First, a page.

The leader of the radical Islamic organization Profetens Ummah in Norway was arrested in Oslo Thursday on charges of making threats “against certain individuals.” Ubaydullah Hussain, who already was in the news on Thursday over provocative social media comments he’d posted that targeted Norway’s Jewish community, turned himself in to police after they’d been prepared to storm his home earlier in the day.
Norwegian Broadcasting (NRK) reported that police were equipped with shields and tools for breaking down the door of Hussain’s home when they arrived there, in the Bjerke district of Oslo, Thursday morning. No force was necessary, after a member of Hussain’s family reportedly opened the door instead.
NRK reported that eight police officers arrived in three police vehicles at the home at around 11am. Police confirmed later that Hussain was not present in the house at the time, but he later turned himself in.
Threat details withheld
Police refused to go into detail about the nature of the alleged threats, but said they were reported to police at Stovner between one and two weeks ago.
Thursday’s arrest was planned, police confirmed, before Hussain posted comments on social media that were widely interpreted as threats against the Jewish community Wednesday night. They involved what Hussain later claimed was merely a “sarcastic comment” he made on Facebook in connection with recent media reports that Jewish leaders in Oslo needed protection amidst what they view as a rising wave of anti-Semitism. Hussain wrote that “I will give them protection … as soon as I have received a hunting license and get hold of an AK47.”
The reference to the “hunting license” (jegerprøven, in Norwegian) was apparently tied to recent media reports in Norway that radical Islamists are gaining access to weapons and the use of them by taking the classes needed to get a hunting license. NRK picked up Hussain’s comment as did other media, and it was widely interpreted as a threat against the Jewish community, not least since it was followed by comments referring to “the dirty Jews.”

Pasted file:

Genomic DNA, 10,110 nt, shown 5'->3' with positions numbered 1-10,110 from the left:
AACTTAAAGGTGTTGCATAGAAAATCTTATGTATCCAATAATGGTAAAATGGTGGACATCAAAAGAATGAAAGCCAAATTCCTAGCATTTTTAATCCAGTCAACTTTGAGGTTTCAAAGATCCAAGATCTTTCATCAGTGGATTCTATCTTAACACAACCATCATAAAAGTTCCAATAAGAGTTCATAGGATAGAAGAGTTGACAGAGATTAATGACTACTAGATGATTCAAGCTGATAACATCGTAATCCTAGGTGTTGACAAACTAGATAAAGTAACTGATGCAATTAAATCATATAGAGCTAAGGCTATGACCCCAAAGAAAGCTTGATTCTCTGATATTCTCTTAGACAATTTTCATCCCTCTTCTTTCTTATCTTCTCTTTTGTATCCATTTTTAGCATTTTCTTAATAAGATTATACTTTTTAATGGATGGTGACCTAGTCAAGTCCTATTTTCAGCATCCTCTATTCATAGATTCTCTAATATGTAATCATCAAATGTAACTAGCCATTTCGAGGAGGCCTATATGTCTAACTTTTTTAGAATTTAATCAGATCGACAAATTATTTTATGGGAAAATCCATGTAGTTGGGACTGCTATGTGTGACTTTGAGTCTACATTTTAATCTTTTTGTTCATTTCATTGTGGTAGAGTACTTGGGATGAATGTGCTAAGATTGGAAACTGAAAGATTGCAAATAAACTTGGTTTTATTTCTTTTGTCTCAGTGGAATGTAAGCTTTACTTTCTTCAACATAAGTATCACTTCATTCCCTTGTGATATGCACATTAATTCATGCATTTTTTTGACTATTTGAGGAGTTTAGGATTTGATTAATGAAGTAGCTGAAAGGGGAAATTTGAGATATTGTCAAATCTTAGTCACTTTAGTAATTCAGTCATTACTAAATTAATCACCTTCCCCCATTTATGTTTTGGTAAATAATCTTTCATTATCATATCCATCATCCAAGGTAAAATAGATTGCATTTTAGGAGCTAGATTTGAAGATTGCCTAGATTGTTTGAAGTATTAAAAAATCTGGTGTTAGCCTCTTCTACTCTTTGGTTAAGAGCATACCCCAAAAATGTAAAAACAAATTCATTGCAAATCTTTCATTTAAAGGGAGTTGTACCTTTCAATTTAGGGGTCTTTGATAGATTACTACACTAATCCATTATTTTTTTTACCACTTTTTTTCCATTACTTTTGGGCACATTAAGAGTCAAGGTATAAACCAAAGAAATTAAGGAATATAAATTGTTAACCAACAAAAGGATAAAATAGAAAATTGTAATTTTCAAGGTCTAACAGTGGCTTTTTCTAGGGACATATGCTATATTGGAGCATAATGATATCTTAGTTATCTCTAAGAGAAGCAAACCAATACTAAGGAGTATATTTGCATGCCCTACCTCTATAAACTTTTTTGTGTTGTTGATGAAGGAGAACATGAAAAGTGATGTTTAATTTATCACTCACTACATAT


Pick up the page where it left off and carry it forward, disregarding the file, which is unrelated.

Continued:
Hussain rejected that, writing later that “Journalists (and police intelligence unit PST) aren’t so stupid that they don’t realize why the hunting license and AK47 were mentioned?” He then suggested the media blew his message out of proportion: “An innocent but sarcastic comment on Facebook gets so much attention.”
Open for interpretation
He later told NRK, though, that it was “an open comment, and it’s up to each individual to speculate what’s meant by the comment. I won’t confirm or deny that it’s a threat.” Nor would he rule out a new attack on the synagogue in Oslo, which one of his Islamic colleagues was suspected of firing shots at several years ago.
“They (the Jews) are part of an occupying force, Israel,” Hussain continued. “As long as a group, a religion … are at war with Islam, they are our enemies. Every group or country at war … must expect an answer back.”
Oslo Police officials said last night they were investigating and that PST was informed of the probe into Hussain’s remarks.
Hussain is well-known in radical Islamic circles in Norway, and he was among those leading a demonstration outside the US Embassy in September. He has earlier said that “the world needs a new Osama bin Laden” and his group is believed to be supporting Norwegian Muslims who have traveled to Syria to take part in its civil war.
Hussain was due to undergo questioning by police Thursday afternoon and evening.
Views and News from Norway/Nina Berglund
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